The clinic tries to find replacement activities for addicts
Video games have become a funfair for the mind. Their worlds of shifting reality have an effect similar to drugs or alcohol, where you can forget about the humdrum and everyday.
But what if you want the ride to stop and you want to get off? Well, also like drugs and alcohol, it is not always that easy.
There is a problem with video games; some of us get hooked and the ride does not stop.
Smith and Jones is an addiction clinic in Amsterdam, set up by a man more qualified than most to talk about addiction.
Keith Bakker was himself a drug addict, but is now more used to treating hardcore cravings.
He has recently experienced a flood of enquiries from addicts to video games.
"The gaming was obviously an obsessive/compulsive pattern in their lives. There were also signals of loss of control, that they couldn't stop once they started.
"There were a lot of things in there where we thought, 'this looks dangerous'. Eventually we started treating them together with other addicts, with chemically dependent people, eating disorders, sex addicts. You know, they're all quite similar."
An addict's life
Tim is 21 years old and has just come blinking into the light after an addiction to video games that lasted nine years.
His daily routine once consisted of playing 18 to 19 hours a day: "I slept for three hours because I couldn't sleep. Because when I was playing all day when I wanted to go to sleep I saw all the pictures in my head. [It felt like] I was stepping in the real world [when] I was playing in the games.
"And I would drive fast on the highway, I was shooting people, in the real world that is not possible. For me it was my life."
For Tim the next few months will be crucial. He won't be alone, however, but will be working on the team developing the programme for an intake of game addicts.
Smith and Jones is renting a property downtown and becoming the first clinic in the West to offer residential care for an addiction that was barely heard of a few years ago.
Experts in compulsive behaviour, like gambling or alcoholism, are still not exactly sure what they are dealing with when it comes to video games, and where they fit into the array of long recognised addictions.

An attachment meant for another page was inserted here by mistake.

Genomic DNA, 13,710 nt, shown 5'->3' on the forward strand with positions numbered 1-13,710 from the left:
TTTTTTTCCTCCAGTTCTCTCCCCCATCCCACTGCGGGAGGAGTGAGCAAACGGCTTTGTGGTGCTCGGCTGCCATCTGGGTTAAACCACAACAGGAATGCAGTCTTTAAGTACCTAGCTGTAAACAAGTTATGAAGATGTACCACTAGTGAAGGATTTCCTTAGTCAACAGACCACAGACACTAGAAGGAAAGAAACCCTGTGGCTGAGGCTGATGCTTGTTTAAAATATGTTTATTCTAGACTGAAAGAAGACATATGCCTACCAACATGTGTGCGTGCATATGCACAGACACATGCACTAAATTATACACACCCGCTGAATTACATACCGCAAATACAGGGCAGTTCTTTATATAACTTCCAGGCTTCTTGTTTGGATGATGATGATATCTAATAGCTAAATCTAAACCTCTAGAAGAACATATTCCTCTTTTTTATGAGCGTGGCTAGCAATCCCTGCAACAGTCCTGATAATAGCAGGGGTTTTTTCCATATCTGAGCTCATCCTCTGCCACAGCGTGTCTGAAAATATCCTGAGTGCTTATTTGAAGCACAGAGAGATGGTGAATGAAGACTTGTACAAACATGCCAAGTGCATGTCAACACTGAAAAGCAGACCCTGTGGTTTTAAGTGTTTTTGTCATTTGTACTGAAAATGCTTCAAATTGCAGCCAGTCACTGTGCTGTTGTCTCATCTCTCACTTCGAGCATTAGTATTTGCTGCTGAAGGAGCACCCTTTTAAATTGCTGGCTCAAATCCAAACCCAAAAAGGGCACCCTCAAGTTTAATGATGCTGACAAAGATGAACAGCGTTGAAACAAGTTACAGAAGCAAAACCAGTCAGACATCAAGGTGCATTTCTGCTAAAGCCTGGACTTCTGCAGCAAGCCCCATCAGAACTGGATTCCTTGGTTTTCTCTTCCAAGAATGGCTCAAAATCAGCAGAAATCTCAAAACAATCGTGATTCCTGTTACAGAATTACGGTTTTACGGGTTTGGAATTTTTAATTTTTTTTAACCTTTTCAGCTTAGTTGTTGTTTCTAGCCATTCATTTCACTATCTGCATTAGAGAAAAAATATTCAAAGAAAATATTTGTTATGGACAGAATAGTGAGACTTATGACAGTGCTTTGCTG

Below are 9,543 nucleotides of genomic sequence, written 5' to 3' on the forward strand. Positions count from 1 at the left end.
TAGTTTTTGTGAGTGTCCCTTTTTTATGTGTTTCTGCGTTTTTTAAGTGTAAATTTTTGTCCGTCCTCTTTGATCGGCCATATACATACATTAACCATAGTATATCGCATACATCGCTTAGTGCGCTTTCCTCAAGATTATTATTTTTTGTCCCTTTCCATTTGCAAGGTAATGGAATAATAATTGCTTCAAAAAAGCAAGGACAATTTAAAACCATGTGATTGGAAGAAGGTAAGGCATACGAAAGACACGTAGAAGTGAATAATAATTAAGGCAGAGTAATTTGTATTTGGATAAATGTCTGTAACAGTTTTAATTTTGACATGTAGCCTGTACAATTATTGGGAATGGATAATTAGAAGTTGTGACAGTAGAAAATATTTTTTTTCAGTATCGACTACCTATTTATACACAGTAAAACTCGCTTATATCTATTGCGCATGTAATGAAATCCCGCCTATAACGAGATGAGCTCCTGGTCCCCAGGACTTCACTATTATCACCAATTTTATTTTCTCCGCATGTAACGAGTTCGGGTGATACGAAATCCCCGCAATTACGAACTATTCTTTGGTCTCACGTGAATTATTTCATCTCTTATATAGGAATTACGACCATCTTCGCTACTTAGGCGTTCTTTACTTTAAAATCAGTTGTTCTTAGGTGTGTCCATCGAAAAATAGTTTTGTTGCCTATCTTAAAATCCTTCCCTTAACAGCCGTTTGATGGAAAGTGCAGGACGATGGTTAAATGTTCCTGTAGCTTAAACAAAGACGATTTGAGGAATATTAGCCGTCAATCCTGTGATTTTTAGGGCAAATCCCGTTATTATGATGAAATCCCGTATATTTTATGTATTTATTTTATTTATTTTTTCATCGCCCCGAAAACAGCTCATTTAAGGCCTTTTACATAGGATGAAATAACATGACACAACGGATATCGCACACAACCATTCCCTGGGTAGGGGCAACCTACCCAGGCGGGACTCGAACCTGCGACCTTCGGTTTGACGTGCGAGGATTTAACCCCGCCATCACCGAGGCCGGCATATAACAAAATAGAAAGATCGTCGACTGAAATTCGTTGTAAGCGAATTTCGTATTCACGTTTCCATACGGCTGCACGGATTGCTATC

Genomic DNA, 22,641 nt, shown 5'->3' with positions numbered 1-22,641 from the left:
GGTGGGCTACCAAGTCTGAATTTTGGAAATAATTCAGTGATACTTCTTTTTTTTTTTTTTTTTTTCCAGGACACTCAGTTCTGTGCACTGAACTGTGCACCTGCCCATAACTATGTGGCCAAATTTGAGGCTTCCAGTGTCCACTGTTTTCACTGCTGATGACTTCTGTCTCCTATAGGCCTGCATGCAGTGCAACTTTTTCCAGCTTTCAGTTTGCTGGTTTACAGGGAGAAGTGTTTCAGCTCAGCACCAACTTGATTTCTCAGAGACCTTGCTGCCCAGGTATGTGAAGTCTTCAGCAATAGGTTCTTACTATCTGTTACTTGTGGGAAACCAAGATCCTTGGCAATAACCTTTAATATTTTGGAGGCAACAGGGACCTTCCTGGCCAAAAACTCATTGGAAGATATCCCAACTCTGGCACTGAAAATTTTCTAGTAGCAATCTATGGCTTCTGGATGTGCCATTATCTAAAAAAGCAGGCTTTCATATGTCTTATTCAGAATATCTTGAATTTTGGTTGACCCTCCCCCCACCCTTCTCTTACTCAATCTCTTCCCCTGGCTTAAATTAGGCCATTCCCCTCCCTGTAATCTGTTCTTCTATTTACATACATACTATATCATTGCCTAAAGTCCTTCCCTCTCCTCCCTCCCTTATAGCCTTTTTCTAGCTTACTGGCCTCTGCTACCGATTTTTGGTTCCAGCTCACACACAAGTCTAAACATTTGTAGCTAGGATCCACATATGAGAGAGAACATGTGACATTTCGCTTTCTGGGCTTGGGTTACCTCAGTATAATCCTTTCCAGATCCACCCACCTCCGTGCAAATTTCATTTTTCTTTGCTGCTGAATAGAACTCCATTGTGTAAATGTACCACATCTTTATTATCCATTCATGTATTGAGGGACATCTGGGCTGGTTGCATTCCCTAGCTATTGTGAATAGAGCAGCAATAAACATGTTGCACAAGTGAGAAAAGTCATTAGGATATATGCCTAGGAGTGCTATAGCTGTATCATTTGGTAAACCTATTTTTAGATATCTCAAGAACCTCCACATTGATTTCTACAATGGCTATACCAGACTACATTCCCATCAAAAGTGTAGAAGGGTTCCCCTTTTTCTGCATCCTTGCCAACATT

"At this point, I do believe gambling is the one I would link it most closely to," said addiction counsellor Denis Aulde.
"There's a pay off in it for both people; for the gambler it's rush of hitting the big one, the big jackpot, the money, for the gamer maybe some of it has to do with identity, maybe some of it has to do with competition."
"When I'm playing and I'm playing good then I get an adrenalin kick from it because I am fast on the game," explained Tim.
"I can take high scores. I want to go on the first place on the ranking list on the game. Everything you want the best in it."
Some people doubt just how addictive video gaming can be. I recently spoke to a French doctor who told me about one of his patients: a man so addicted to gaming that his family sent him on a trip to South America to get him away from his console.
Once he arrived at his destination, he found an internet café at the airport. During his entire one week stay in South America, he did not even leave the terminal.
World of Warcraft, with some six million online subscribers, is one of the most popular multiplayer games, and it is easy to see how players become drawn into it.
Games are peopled by real players. They are mostly males who are more likely to respond to this online society's competitive hierarchy.
Some players concentrate with such intensity they are unable to break off playing even at the call of nature.
"If I had to go to the lavatory I'd pee in a bottle," said Tim.
"I ate in my room the whole day, I had no social connection with people or with parents."
Smith and Jones director Keith Bakker admits he is scared of video games: "I won't go on. I won't play these games. If I had children I wouldn't let them play either."
Addictions can wreck lives, and it seems there is a thin line between intense and vigorous play and compulsion.
How long before video games join the long list of other common addictions with their associated social and personal costs?